05/15/2019 | News release | Distributed by Public on 05/15/2019 22:25
Barwick composed five movements within an overall soundscape that reflect the constantly changing nature of the sky throughout the day, each with its own background of bass, synthesizer and vocal lines that weave in and out. For each 'event,' identified by Microsoft AI, she then created six synthesized and six vocal sounds for the generative audio program to choose from - for example, 60 different musical options a day for every time an airplane passes above. The sounds are an expression of Barwick's emotions in response to each stimulus.
'I didn't want it to be too literal,' she says. 'I could have made it sound 'raindroppy,' but it's more about the attitude of the event. An airplane is a lot different than the moon, so it has more of a metallic sound than a warm sun sound or a quiet 'moony' kind of feeling. I wanted people who listen to it to be curious and wonder what that sound meant, what's going across the sky right now.'
Barwick has never been afraid of technology, even if she didn't have access to it. She recorded her first album in 2007 using a guitar pedal to form vocal loops on a cassette tape. 'I didn't even have a computer then,' she remembers. 'I took my bag of tapes in somewhere to get mastered to produce the CD.'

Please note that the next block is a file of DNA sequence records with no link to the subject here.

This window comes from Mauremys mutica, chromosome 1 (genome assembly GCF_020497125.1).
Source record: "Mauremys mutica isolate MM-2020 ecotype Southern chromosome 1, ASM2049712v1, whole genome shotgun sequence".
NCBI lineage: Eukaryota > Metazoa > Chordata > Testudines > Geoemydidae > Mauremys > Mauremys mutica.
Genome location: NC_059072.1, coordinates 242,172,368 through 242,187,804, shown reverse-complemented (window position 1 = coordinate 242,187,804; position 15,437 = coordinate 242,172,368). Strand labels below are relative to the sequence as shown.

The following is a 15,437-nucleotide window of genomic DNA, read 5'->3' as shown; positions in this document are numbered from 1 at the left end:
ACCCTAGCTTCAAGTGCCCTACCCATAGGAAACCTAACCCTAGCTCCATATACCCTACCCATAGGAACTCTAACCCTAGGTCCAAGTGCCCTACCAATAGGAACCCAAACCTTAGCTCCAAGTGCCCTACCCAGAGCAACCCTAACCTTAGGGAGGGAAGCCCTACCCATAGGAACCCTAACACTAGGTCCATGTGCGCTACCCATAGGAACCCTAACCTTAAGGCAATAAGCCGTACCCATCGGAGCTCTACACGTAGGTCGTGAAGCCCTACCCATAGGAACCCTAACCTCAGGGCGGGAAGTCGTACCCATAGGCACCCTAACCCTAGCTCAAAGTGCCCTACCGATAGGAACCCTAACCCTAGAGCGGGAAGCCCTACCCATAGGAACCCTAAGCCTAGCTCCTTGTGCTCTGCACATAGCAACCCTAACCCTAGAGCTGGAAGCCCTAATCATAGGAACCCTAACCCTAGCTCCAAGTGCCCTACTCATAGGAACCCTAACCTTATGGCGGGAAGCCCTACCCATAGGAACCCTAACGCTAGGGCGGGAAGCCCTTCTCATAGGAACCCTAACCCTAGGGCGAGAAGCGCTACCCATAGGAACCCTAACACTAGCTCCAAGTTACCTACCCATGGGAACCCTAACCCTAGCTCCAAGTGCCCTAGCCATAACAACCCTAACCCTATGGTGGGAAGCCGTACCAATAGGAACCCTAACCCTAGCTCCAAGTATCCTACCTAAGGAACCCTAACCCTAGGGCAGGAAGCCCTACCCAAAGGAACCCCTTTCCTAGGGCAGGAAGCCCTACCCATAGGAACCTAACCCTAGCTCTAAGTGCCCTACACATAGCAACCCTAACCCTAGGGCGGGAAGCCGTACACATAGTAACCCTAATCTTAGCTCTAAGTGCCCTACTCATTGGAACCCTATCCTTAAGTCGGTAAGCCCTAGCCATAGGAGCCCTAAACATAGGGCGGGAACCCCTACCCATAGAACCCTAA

Now she relies on technology to compose, record and perform her multilayered, ambient music. She uses effects on everything, including her voice. There's no such thing as an unplugged Julianna Barwick set. Still, she says, 'Before I was approached to do this project, the only thing I knew about artificial intelligence was from the movies. I'd never seen an application of it in my daily life.'
So as she began exploring sounds, Barwick grappled not only with what AI was and could do, but also with what her role would be in comparison to its. Who was the actual composer - she or the program? Was AI a partner or a tool?
'I contemplated how the project would play out in my absence and realized that I can make all the sounds, but I'm not going to be there to detect all the events - you have to rely on the AI to do that,' Barwick says. 'And that's such an important part of the score; it's almost like it's a 50-50 deal. And that's what makes this project interesting. It almost brings in another collaborator, and the possibilities are endless. It's opened up a new world of thinking and approaching future compositions and scores.'